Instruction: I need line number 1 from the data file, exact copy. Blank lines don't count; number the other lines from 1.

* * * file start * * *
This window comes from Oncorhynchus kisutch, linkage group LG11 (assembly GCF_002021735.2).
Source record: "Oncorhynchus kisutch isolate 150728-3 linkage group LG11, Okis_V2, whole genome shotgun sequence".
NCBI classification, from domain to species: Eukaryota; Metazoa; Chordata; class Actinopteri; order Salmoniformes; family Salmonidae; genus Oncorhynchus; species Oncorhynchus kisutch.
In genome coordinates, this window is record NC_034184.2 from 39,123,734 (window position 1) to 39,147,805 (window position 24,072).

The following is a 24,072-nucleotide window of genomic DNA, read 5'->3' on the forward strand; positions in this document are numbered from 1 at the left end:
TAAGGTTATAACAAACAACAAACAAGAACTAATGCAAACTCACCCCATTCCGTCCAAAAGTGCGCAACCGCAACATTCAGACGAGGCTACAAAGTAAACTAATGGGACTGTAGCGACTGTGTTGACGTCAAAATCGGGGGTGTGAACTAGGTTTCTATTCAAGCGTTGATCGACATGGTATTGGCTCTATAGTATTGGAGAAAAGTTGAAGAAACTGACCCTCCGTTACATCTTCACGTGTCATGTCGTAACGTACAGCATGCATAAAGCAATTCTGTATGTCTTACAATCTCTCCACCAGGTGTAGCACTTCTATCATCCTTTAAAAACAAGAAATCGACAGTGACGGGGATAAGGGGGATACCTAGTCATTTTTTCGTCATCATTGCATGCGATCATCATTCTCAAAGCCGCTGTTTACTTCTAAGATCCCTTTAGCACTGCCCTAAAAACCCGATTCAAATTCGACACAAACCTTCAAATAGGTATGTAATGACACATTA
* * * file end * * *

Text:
This window comes from Oncorhynchus kisutch, linkage group LG11 (assembly GCF_002021735.2).